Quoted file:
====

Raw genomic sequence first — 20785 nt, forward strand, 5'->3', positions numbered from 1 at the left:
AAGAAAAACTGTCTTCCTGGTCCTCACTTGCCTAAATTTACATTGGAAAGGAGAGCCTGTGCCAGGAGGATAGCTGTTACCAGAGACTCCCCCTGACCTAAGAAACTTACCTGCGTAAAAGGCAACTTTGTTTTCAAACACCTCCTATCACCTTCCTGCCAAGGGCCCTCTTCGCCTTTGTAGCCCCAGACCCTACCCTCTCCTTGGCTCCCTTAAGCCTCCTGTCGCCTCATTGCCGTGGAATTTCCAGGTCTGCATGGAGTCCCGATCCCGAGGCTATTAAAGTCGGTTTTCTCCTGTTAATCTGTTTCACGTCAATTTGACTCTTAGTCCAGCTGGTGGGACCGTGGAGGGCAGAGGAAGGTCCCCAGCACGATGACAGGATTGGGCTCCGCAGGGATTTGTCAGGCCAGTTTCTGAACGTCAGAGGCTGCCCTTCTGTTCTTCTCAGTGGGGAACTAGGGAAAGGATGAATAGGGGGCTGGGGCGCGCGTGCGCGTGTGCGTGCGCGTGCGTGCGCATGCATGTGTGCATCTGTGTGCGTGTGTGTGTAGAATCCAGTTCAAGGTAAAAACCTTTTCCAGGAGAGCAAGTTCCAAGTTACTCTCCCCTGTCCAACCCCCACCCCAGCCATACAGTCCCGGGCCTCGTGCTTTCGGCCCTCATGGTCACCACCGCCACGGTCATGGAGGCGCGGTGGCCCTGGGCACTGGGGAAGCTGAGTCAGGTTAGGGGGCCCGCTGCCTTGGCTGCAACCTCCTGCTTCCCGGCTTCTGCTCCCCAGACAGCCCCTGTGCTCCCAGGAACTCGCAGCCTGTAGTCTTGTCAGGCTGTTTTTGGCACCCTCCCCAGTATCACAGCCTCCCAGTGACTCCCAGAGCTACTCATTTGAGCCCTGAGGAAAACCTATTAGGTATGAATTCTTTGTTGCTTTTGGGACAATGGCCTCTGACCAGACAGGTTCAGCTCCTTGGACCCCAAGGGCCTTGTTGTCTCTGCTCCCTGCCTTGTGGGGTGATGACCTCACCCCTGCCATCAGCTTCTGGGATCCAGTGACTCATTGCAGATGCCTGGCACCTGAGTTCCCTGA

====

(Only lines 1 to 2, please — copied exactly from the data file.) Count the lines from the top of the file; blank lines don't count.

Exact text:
Raw genomic sequence first — 20785 nt, forward strand, 5'->3', positions numbered from 1 at the left:
AAGAAAAACTGTCTTCCTGGTCCTCACTTGCCTAAATTTACATTGGAAAGGAGAGCCTGTGCCAGGAGGATAGCTGTTACCAGAGACTCCCCCTGACCTAAGAAACTTACCTGCGTAAAAGGCAACTTTGTTTTCAAACACCTCCTATCACCTTCCTGCCAAGGGCCCTCTTCGCCTTTGTAGCCCCAGACCCTACCCTCTCCTTGGCTCCCTTAAGCCTCCTGTCGCCTCATTGCCGTGGAATTTCCAGGTCTGCATGGAGTCCCGATCCCGAGGCTATTAAAGTCGGTTTTCTCCTGTTAATCTGTTTCACGTCAATTTGACTCTTAGTCCAGCTGGTGGGACCGTGGAGGGCAGAGGAAGGTCCCCAGCACGATGACAGGATTGGGCTCCGCAGGGATTTGTCAGGCCAGTTTCTGAACGTCAGAGGCTGCCCTTCTGTTCTTCTCAGTGGGGAACTAGGGAAAGGATGAATAGGGGGCTGGGGCGCGCGTGCGCGTGTGCGTGCGCGTGCGTGCGCATGCATGTGTGCATCTGTGTGCGTGTGTGTGTAGAATCCAGTTCAAGGTAAAAACCTTTTCCAGGAGAGCAAGTTCCAAGTTACTCTCCCCTGTCCAACCCCCACCCCAGCCATACAGTCCCGGGCCTCGTGCTTTCGGCCCTCATGGTCACCACCGCCACGGTCATGGAGGCGCGGTGGCCCTGGGCACTGGGGAAGCTGAGTCAGGTTAGGGGGCCCGCTGCCTTGGCTGCAACCTCCTGCTTCCCGGCTTCTGCTCCCCAGACAGCCCCTGTGCTCCCAGGAACTCGCAGCCTGTAGTCTTGTCAGGCTGTTTTTGGCACCCTCCCCAGTATCACAGCCTCCCAGTGACTCCCAGAGCTACTCATTTGAGCCCTGAGGAAAACCTATTAGGTATGAATTCTTTGTTGCTTTTGGGACAATGGCCTCTGACCAGACAGGTTCAGCTCCTTGGACCCCAAGGGCCTTGTTGTCTCTGCTCCCTGCCTTGTGGGGTGATGACCTCACCCCTGCCATCAGCTTCTGGGATCCAGTGACTCATTGCAGATGCCTGGCACCTGAGTTCCCTGA